Have you read Pinker’s The Better Angels of our Nature? Could it just be that the drop in crime since the 1990s is just the historical trend reasserting itself? In which case it’s the rise in crime in the 1960s that really needs an explanation.Report

  11. Avatar pete mack says:

    Also: the rate of mass killings has gone up over the previous 30 years. The chart you referenced shows a linear fit of about 30% increase. In any case, as you point out, gun violence in the US continues to be significantly higher than in other countries, even countries with similar ownership rates. I don’t want to take away everyone’s guns, but following similar regulations as in, say, Israel surely makes sense.

    The earlier gunaholics post has a real purpose: big stockpiles of weapons, especially stockpiles accumulated rapidly, really do have a significant chance of being used.Report

  12. Avatar Tim Kowal says:

    Excellent piece, Jason. Both the argument and the meta argument. Best thing I’ve read in a good while.Report

  13. Avatar Shazbot3 says:

    “But across a wide range of countries, guns per capita and firearm homicide rates very obviously don’t correlate too well.”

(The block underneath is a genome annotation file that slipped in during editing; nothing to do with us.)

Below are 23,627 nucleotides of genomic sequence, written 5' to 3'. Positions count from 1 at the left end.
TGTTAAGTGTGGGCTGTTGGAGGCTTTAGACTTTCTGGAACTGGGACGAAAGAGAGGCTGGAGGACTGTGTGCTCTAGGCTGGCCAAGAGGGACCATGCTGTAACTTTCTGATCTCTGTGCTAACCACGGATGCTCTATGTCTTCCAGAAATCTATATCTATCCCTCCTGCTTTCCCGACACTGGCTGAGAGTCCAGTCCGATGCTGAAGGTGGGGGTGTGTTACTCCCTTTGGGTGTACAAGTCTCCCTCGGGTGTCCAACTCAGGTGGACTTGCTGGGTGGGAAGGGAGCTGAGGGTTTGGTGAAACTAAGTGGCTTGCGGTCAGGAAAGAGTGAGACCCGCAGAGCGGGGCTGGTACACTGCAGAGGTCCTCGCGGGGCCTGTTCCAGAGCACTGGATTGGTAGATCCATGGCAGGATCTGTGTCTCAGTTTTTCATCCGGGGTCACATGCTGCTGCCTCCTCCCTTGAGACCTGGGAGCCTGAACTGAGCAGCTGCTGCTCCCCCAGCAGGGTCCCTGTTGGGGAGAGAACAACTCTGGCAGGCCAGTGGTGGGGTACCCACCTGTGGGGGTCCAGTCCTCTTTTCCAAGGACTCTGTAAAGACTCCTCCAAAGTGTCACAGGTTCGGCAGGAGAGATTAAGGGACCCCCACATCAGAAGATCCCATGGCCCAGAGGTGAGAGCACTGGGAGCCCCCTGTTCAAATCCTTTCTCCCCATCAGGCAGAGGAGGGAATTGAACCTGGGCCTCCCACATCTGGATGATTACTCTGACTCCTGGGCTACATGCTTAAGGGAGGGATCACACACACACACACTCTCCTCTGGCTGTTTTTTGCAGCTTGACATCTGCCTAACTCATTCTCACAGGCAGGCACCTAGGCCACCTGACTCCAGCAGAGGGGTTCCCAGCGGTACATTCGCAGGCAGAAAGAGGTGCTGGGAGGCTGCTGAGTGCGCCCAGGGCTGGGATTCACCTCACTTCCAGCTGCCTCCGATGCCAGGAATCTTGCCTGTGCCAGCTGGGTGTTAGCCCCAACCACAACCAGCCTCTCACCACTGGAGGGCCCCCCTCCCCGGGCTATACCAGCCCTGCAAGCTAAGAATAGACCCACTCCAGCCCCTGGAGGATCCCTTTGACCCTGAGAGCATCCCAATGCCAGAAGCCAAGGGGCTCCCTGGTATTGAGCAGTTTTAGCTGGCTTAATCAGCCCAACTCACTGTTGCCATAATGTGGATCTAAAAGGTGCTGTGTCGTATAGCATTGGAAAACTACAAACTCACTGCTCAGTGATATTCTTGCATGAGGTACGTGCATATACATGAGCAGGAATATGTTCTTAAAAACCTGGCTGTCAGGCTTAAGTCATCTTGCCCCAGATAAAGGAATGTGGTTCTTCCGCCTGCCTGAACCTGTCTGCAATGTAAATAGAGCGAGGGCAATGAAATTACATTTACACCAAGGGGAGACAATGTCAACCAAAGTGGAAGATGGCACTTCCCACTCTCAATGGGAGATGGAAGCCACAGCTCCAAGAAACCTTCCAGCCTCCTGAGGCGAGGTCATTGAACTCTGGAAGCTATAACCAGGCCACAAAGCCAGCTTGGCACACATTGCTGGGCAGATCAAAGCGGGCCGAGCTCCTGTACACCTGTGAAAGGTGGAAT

Not at all true. In fact there is strong evidence, not just of correlation across regions and time (when controlling for other factors), but even that gun prevalence causes higher homicide rates of about 1 more homicide for every 10,000 gun owning homes per year. In the U.S. that amounts to, probably, 4000 people per year, hardly a “drop in the bucket.”

    I cited this:

    “In sum, gun prevalence is positively associated with overall homicide rates but not systematically related to assault or other types of crime. Together, these results suggest that an increase in gun prevalence causes an intensification of criminal violence—a shift toward greater lethality, and hence greater harm to the community.

    http://home.uchicago.edu/~ludwigj/papers/JPubE_guns_2006FINAL.pdf

    There is also this oft cited page:

    http://www.hsph.harvard.edu/research/hicrc/firearms-research/guns-and-death/index.html

    “The Great Fact means that we have apparently been doing something right. Something colossally right. And anything we do about guns will be a drop in the bucket by comparison.”

    No, we can lower the homicide rate (as is suggested above) and the suicide rate greatly (thousands of lives, more than 9/11 every year) by making the means for committing suicide and homicide harder to access.